Source: XINHUA | 2012-9-5 | ONLINE EDITION
SANAA, Sept. 4 (Xinhua) -- Yemeni President Abd-Rabbu Mansour Hadi on Tuesday ordered an investigation into the civilian deaths in a U.S. drone strike earlier this week, as the parliament summoned the interior minister to clarify on the incident at an emergency meeting.
Up to 13 civilians, including two women and a child, were killed Sunday by a botched U.S. air strike, just few days after similar errant airstrike claimed the lives of dozens of Yemenis in south and east of the impoverished Arab country.
"President Hadi formed a special team to investigate the airstrike's civilian deaths in Radda city of the southeast al- Bayda province," the state Saba news agency quoted a presidential statement as saying.
According to Saba, Hadi made the order hours after he received a phone call from assistant to U.S. President Barack Obama for counterterrorism, John Brennan, in which they discussed the anti- terror cooperation between the two countries,
The move came after angry relatives of the dead blocked the main highways linking Radaa, some 170 km southeast of the capital Sanaa, to the other country's provinces in protest against the Yemeni government.
In response, the government has sent a tribal mediator to convince the victims' families that the vehicles of their dead relatives were close to the targeted car of the al-Qaida leader, Saba quoted an official of the country's higher security committee as saying.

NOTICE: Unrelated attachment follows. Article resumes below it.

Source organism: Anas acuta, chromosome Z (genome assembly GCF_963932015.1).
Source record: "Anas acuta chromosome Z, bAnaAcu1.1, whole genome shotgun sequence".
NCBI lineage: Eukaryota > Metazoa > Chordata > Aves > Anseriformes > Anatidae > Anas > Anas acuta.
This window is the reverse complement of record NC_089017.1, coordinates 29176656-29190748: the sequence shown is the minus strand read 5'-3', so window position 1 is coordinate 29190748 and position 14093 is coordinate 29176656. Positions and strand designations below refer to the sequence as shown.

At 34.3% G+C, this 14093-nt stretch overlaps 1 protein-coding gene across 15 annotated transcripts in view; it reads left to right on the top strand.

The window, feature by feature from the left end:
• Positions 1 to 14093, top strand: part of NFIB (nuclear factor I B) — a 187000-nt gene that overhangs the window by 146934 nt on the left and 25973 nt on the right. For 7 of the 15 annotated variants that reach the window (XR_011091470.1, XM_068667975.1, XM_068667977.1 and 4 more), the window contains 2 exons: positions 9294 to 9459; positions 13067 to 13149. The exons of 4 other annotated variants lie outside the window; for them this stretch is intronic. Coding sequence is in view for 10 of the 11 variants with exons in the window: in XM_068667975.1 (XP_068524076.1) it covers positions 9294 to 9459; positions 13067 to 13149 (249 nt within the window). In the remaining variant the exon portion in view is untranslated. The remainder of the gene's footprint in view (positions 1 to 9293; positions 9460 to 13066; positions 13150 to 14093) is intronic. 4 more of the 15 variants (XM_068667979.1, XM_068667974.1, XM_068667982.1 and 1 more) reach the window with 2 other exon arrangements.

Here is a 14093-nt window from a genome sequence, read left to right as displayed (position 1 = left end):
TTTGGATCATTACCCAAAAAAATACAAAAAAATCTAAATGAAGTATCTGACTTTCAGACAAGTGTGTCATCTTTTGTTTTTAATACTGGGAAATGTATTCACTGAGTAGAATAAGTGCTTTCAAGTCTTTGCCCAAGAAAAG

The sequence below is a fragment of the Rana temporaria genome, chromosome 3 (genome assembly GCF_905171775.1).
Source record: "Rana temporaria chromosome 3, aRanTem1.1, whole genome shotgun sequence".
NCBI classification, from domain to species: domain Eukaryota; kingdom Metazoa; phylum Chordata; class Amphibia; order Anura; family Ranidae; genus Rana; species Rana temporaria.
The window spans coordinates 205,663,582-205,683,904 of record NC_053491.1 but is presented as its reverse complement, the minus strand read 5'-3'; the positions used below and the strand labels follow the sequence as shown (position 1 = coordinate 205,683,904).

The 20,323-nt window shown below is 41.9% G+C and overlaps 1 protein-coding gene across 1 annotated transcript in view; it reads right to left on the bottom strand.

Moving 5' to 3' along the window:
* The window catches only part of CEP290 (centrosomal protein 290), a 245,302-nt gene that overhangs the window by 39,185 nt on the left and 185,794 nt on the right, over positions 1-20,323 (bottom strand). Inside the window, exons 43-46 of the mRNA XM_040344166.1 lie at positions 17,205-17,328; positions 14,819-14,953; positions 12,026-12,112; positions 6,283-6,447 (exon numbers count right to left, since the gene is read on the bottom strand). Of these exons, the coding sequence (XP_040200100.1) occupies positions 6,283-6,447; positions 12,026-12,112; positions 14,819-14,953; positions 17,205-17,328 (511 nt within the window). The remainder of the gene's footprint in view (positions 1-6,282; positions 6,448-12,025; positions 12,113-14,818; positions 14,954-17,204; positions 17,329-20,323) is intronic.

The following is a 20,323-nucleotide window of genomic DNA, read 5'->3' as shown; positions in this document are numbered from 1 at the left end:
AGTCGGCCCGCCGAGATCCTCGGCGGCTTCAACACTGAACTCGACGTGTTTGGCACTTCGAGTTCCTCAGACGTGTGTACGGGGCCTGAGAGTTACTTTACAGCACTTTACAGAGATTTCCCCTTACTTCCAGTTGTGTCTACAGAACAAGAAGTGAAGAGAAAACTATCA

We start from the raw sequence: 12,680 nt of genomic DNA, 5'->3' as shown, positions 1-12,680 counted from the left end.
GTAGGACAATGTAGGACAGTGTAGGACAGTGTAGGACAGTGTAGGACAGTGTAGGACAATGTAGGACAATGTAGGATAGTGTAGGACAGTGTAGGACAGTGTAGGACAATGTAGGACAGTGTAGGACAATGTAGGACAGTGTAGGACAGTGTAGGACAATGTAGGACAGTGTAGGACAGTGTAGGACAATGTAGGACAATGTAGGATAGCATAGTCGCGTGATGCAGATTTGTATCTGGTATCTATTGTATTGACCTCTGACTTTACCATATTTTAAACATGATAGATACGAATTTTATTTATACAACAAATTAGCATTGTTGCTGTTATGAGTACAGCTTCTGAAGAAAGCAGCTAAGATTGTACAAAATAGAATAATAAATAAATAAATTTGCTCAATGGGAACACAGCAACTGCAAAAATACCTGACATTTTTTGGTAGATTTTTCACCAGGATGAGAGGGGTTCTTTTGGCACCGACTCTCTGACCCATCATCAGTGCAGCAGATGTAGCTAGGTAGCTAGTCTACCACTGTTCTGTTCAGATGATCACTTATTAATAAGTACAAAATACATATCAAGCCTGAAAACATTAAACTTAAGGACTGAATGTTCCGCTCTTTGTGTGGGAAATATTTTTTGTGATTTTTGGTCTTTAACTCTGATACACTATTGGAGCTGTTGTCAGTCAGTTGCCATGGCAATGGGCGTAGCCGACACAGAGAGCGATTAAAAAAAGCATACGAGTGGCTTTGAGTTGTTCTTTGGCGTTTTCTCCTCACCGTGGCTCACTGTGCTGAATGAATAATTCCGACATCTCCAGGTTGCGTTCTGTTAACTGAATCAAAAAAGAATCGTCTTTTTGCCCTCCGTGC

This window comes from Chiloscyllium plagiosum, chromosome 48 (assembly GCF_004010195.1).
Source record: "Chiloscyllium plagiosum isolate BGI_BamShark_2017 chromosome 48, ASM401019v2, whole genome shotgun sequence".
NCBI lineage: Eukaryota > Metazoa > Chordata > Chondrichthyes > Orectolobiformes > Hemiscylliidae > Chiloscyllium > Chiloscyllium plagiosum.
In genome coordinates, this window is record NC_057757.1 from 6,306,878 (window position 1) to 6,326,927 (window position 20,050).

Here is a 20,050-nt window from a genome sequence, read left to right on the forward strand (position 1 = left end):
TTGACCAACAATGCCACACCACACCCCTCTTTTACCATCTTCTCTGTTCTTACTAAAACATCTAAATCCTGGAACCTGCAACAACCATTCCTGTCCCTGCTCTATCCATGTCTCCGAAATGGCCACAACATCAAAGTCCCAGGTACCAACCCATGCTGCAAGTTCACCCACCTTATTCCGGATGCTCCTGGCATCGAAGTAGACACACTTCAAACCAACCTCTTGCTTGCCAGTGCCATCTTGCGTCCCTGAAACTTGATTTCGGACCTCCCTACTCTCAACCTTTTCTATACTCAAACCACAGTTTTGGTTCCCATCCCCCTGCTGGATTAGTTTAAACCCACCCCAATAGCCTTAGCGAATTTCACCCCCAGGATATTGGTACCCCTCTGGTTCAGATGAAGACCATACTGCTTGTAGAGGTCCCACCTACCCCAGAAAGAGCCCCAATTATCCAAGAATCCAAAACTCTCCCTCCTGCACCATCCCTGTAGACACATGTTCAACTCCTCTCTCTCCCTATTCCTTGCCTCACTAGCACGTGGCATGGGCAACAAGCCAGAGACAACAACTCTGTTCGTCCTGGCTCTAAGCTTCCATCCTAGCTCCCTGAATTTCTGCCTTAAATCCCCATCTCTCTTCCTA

He said "the mediators on Tuesday managed to persuade the relatives of dead to re-open the roads in return for pledges that the government will compensate them."
Yemeni officials said the raid was targeting al-Qaida leader Raouf al-Dhahab, but the U.S. drone mistakenly fired two missiles on two vehicles carrying innocent citizens, while al-Dhahab survived unharmed.
Meanwhile, the Yemeni lawmakers said in a press release that the parliament on Tuesday summoned Interior Minister Mohammed Qahtan to an emergency meeting to clarify over the civilian casualties of the U.S. drone strike.
Minister of Human Rights Houria Mash'hour and several members of the parliament condemned the "U.S. meddling" in the Yemeni internal affairs, saying that most casualties of the U.S. drones were civilians and calling for an immediate end to the U.S. interference and drone strikes, local media reported.
On Monday, thousands of Yemenis including prominent tribal leaders in Hadramout rallied against the U.S. drone strikes that killed dozens of residents over the past three weeks, demanding the Yemeni government take actions to halt the killing of civilians in botched air raids.
Yemen's southern and eastern provinces most frequently witness drone strikes targeting al-Qaida militants.
The United states has beefed up anti-terror cooperation with the Yemeni government since President Abd-Rabbu Mansour Hadi took office in February, after a year of political upheaval that allowed the AQAP to capture several cities in southern Yemen.
Combating al-Qaida network in the troubled impoverished Arab country remains one of the biggest challenges confronting Hadi, who has promised to reform the army, restore security and uproot the resurgent AQAP.